Last week (the first full week of May) I went on a little vacation to Normandy, France with my parents and one of my best friends, Yvonne. When I was still in high school we used to go there, to a tiny village called Anneville (nice, eh?), pretty much every year, but I hadn’t been back there since the year before my graduation because of university obligations and all that jazz. This time, I did have time to go (more or less — I took my laptop with me), and it was so good to be back!
The cottage we were staying was within walking distance (crawling distance, even) of the beach, which was amazing. The beach always helps to clear my head and cheer me up, so it was extremely nice to spend an afternoon sitting in the sand, in the sun, reading Eleanor & Park, and even getting slightly burnt.
That was our first full day over there, and also the best day, weather-wise, we had. It was pretty windy after that, and we had a bit of rain as well, but that didn’t really matter to me. It was just good to be at the sea-side, even if we stayed inside. We did spend a bit of time at the beach every day we were there, though.
On the fifth of May, which is Liberation Day in the Netherlands (World War II), we went to visit Pointe du Hoc and the American Cemetery and Memorial. I’d seen both of these places before, but it was still very overwhelming and impressive.
Pointe du Hoc is the place where US Ranger scaled the cliffs (pictured above) and seized German artillery in order to make the landings on Omaha and Utah beaches easier.
It is so strange to walk around this place, where you can still see parts of German bunkers, and where you have to walk around huge craters which were made by the allied forces. There is so much history in this place, and it made me feel tiny and in awe. The thought that roughly seventy years ago those horrible but also courageous things happened here is just surreal.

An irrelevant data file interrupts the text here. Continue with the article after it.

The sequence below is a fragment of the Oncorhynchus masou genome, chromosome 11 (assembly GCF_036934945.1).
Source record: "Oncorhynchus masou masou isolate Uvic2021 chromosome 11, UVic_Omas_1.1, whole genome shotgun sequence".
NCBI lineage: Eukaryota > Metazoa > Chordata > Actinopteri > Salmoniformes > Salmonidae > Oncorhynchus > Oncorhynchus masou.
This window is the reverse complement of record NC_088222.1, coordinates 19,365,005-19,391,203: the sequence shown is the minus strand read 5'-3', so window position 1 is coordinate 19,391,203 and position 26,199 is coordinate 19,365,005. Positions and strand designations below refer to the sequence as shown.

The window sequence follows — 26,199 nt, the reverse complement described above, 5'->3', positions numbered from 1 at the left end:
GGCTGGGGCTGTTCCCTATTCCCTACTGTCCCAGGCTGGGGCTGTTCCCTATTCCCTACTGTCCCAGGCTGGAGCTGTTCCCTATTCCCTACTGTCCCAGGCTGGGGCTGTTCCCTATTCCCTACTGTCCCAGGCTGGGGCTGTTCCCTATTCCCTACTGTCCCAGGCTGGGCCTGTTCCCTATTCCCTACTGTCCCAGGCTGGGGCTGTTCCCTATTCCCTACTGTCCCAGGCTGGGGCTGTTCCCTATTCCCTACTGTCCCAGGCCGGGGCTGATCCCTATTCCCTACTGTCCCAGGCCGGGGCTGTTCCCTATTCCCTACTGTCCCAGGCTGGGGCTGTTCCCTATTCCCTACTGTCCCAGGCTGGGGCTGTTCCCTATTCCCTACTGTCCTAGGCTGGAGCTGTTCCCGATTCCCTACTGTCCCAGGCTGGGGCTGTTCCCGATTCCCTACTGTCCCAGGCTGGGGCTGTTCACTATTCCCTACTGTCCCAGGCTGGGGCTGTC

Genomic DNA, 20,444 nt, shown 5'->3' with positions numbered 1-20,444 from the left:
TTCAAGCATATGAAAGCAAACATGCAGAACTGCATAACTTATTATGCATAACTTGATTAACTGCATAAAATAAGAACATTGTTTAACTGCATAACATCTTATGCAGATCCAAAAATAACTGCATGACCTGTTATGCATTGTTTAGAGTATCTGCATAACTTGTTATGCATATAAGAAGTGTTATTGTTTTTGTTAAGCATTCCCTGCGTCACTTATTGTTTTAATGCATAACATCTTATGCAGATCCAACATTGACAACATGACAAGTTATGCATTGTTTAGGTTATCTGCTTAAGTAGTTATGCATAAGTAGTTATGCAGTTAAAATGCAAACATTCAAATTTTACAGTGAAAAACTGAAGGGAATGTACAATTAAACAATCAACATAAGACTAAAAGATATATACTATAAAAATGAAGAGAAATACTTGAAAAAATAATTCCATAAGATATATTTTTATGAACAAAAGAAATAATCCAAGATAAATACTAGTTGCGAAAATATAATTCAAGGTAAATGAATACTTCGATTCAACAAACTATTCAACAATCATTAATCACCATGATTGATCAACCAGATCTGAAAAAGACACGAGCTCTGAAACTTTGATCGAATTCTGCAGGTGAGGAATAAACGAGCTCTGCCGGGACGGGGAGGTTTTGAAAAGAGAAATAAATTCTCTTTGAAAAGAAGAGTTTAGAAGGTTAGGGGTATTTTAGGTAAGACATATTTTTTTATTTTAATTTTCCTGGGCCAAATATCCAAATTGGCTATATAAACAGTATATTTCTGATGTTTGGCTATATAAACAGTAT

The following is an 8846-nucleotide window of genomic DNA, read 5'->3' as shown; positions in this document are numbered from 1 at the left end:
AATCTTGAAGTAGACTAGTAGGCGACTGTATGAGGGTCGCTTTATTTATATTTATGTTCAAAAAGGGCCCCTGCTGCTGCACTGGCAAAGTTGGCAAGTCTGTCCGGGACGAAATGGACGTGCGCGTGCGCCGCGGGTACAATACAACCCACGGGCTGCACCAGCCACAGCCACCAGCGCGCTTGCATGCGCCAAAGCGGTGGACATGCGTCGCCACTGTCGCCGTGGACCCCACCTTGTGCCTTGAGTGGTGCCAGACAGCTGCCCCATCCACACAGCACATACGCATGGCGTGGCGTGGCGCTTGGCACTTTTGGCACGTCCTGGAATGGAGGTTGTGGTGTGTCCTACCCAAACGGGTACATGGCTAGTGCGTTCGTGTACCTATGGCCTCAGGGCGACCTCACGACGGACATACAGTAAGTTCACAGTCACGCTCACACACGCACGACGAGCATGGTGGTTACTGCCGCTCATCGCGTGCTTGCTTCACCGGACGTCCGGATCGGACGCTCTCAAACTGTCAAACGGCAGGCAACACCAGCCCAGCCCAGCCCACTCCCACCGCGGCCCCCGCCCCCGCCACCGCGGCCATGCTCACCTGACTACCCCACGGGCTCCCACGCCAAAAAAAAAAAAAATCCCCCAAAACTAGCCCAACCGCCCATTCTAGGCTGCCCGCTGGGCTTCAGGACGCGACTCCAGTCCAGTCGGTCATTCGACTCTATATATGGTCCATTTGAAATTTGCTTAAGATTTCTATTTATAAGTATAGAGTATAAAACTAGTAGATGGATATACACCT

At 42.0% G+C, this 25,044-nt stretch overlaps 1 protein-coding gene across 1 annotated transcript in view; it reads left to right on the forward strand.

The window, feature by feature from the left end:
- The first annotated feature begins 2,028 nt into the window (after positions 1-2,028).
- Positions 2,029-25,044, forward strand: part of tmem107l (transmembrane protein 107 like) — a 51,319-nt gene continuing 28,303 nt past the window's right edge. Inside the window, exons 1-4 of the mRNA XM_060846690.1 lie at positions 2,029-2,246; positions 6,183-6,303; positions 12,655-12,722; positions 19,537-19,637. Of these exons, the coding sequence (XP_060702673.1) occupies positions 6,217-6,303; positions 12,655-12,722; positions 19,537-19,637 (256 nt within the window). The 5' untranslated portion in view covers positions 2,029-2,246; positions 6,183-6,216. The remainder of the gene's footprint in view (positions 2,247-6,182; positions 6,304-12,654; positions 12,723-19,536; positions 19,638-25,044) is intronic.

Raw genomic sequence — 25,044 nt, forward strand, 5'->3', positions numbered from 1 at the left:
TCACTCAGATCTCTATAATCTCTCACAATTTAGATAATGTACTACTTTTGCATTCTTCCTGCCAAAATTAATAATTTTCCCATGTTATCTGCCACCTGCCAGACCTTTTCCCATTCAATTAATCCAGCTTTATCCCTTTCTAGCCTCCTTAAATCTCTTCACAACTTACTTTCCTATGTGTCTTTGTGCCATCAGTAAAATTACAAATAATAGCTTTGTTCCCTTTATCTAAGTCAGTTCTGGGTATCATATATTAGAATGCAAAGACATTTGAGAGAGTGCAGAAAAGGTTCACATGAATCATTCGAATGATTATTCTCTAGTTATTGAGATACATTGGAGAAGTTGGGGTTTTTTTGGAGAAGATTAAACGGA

The American Cemetery has this surreal feel to it as well. All you can see is thousands upon thousands of white crosses, each inscribed with the name of the person lying underneath it. It’s just bizarre.
We also spent an afternoon in Coutances, which has a beautiful cathedral (as seen below).
It also has amazing icecream! When we asked for two scoops, we didn’t expect such big scoops (they’re a bit more stingy with scoops in the Netherlands), which was a nice surprise! I had a raspberry and mango icecream and it was delicious.
I also practiced my high school French when I went back into the patisserie to buy a few real French macarons. I’d realised I’d never actually tasted a real macaron (no wonder mine didn’t turn out as planned), so I figured I definitely needed to change that!
I bought six macarons: two lemon ones, two praline ones, one passion fruit and one raspberry. I took a bite out of all them, and they were pretty perfect (as far as I could tell)! Crunchy on the outside, and chewy in the middle, and they all tasted very nice as well. Although I do think macarons are a bit too sweet for my taste (I already figured that out when I made them myself).
On our last day we visited a castle from the 12th century, Château Fort de Pirou, which was only a short drive from our cottage. It was really cool to walk around this place — again, so much history!
And then it was already time to leave again, sadly! A week like this always goes by extremely fast, doesn’t it? But get this — at the time you’re reading this I’m already in London! Yes, yes, I’m quite the globetrotter (not really, though, it’s a coincidence that these trips are this close together). I’m going to see Eric Clapton in concert on Friday, in the Royal Albert Hall, and I’m SO EXCITED. I haven’t been this excited about something in a long time!
Anyway, enough about me — have you ever been to Normandy or any other place in France? Did you enjoy it, and where did you go?